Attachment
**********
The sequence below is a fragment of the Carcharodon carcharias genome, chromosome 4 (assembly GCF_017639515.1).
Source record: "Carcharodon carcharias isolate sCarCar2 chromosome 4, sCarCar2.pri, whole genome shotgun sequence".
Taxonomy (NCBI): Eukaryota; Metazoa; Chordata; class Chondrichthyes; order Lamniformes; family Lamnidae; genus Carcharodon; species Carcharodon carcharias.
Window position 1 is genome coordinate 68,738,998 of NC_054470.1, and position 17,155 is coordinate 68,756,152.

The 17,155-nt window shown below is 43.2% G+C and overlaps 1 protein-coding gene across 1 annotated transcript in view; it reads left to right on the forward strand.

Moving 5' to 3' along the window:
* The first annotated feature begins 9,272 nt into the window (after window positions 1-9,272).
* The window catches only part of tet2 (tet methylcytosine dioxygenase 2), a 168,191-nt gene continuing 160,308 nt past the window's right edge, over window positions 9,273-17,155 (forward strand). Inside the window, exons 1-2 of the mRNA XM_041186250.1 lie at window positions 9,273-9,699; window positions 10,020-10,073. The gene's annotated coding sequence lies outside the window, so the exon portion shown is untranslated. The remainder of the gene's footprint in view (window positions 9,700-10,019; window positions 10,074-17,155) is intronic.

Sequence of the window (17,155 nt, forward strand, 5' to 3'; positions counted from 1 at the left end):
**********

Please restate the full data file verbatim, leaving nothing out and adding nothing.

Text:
The sequence below is a fragment of the Carcharodon carcharias genome, chromosome 4 (assembly GCF_017639515.1).
Source record: "Carcharodon carcharias isolate sCarCar2 chromosome 4, sCarCar2.pri, whole genome shotgun sequence".
Taxonomy (NCBI): Eukaryota; Metazoa; Chordata; class Chondrichthyes; order Lamniformes; family Lamnidae; genus Carcharodon; species Carcharodon carcharias.
Window position 1 is genome coordinate 68,738,998 of NC_054470.1, and position 17,155 is coordinate 68,756,152.

The 17,155-nt window shown below is 43.2% G+C and overlaps 1 protein-coding gene across 1 annotated transcript in view; it reads left to right on the forward strand.

Moving 5' to 3' along the window:
* The first annotated feature begins 9,272 nt into the window (after window positions 1-9,272).
* The window catches only part of tet2 (tet methylcytosine dioxygenase 2), a 168,191-nt gene continuing 160,308 nt past the window's right edge, over window positions 9,273-17,155 (forward strand). Inside the window, exons 1-2 of the mRNA XM_041186250.1 lie at window positions 9,273-9,699; window positions 10,020-10,073. The gene's annotated coding sequence lies outside the window, so the exon portion shown is untranslated. The remainder of the gene's footprint in view (window positions 9,700-10,019; window positions 10,074-17,155) is intronic.

Sequence of the window (17,155 nt, forward strand, 5' to 3'; positions counted from 1 at the left end):